According to their research, published as "Preeclampsia: Disease biology and burden, its management strategies with reference to India" in the peer-reviewed journal Pregnancy Hypertension:

  • Preeclampsia and eclampsia are seven times more common in developing countries than in developed nations.
  • Preeclampsia-eclampsia is the second most common "direct cause of maternal mortality" after haemorrhaging or bleeding.
  • Blood pressure problems during pregnancy, including preeclampsia, are responsible for 7-8% pregnancy-related deaths in India.
  • Blood pressure problems, especially preeclampsia, is a major cause of preterm births in India.

Preeclampsia and eclampsia risks and complications

While a mild case of preeclampsia can be managed with bed rest and medicines and all signs tend to go away within weeks after delivery, more serious cases can have lasting effects on the health of the mom and baby:

After delivery, women who have preeclampsia during pregnancy may develop blood and heart diseases like:

  • Chronic high blood pressure
  • Ischemic heart disease
  • Stroke

In children who are born of preeclamptic pregnancies, some of the following problems may be seen:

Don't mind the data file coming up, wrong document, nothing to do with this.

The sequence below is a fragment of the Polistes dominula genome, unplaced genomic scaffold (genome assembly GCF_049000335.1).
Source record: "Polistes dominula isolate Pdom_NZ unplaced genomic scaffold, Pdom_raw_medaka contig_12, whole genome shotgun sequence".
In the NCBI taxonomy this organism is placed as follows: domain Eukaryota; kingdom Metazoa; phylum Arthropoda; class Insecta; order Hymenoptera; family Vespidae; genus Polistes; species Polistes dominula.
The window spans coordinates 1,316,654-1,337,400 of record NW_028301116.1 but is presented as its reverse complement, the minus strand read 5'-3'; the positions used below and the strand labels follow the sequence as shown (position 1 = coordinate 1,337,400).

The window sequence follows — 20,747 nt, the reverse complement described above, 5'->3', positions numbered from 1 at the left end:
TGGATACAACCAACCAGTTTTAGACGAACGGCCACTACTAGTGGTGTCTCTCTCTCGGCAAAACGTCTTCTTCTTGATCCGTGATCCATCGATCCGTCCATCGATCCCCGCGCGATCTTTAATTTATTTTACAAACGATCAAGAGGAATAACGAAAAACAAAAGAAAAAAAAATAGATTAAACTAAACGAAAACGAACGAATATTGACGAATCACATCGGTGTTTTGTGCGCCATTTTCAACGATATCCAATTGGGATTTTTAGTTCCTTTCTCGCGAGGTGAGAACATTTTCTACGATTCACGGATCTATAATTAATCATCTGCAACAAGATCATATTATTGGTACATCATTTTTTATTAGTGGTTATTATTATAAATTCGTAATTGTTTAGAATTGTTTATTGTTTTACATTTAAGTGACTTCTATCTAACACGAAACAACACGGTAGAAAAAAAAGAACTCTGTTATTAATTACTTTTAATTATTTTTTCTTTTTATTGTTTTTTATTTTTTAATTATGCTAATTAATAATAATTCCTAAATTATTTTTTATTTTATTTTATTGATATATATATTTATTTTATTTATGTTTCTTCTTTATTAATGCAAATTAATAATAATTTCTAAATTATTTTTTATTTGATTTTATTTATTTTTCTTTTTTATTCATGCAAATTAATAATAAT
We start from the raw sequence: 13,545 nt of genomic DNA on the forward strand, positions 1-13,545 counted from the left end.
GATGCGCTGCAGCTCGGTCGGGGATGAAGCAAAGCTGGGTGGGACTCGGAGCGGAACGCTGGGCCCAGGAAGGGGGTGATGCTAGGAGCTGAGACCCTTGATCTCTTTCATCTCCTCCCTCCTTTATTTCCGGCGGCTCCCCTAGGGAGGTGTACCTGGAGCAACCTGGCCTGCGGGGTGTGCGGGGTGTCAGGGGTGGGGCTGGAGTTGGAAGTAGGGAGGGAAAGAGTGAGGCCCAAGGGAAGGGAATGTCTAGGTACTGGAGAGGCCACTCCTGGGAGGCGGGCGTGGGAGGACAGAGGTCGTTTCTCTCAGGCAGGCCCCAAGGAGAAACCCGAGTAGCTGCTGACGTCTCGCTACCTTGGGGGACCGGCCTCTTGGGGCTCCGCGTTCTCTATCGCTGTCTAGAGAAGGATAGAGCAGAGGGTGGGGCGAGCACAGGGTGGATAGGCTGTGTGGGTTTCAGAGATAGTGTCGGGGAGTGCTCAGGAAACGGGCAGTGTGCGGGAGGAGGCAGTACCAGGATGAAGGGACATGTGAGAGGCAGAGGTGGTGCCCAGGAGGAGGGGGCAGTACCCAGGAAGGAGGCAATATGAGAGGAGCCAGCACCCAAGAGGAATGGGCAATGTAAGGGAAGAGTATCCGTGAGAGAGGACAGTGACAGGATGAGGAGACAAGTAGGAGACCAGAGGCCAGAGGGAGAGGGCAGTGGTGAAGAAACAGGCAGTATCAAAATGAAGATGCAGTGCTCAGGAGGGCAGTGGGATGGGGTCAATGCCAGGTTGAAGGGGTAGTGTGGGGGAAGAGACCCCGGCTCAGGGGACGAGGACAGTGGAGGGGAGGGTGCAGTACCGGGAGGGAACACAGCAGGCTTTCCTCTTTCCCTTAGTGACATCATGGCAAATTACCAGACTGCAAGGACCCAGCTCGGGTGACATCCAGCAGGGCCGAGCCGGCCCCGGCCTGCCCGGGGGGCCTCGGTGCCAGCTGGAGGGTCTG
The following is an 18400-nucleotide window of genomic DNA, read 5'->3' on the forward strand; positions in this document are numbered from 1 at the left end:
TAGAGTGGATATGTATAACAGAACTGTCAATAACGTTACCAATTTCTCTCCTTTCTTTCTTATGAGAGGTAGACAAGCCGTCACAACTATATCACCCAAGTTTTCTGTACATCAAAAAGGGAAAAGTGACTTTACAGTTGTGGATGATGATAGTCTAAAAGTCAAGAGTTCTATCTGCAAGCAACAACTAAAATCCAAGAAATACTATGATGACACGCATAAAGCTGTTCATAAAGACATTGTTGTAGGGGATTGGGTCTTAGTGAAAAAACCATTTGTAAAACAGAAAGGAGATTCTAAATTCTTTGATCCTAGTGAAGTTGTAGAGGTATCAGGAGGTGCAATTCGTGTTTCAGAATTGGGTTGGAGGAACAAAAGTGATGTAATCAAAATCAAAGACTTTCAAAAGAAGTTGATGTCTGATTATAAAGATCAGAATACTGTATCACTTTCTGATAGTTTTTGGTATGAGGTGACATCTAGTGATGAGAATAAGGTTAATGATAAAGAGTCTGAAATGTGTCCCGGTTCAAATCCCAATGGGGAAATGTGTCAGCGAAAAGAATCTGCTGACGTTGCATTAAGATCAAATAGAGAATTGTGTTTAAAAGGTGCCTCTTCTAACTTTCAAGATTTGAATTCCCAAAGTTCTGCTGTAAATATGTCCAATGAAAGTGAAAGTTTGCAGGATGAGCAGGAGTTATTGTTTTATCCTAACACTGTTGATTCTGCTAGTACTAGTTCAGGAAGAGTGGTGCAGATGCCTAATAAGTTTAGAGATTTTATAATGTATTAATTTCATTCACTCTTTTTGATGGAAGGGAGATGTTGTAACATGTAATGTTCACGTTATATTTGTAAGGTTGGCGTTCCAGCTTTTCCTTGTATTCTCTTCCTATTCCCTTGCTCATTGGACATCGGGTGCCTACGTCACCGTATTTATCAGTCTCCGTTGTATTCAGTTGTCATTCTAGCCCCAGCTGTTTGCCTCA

• Intrauterine growth restriction (IUGR): Researchers have found evidence that the blood vessels that supply blood to the placenta don't develop or work properly in a preeclamptic pregnancy. This means that the foetus may not get adequate oxygen and/or nutrition during gestation. Sometimes this can be seen as small size for gestational age (SGA)—the foetus appears smaller than he or she should be for that stage of pregnancy. Preeclamptic pregnancies could necessitate emergency or scheduled Cesarean section. They could also lead to preterm birth and low birth weight—less than 2.5 kilograms at birth.
  • Risk of heart disease and metabolic disorders: Children born of preeclamptic pregnancy are also at higher risk of stroke, coronary heart disease or metabolic syndrome later in life.
Dr. Prachi Tandon

Dr. Prachi Tandon

Obstetrics & Gynaecology
3 Years of Experience

Dr. Sravanthi Sadhu

Dr. Sravanthi Sadhu

Obstetrics & Gynaecology
7 Years of Experience

Dr. Satish Chandra  Saroj

Dr. Satish Chandra Saroj

Obstetrics & Gynaecology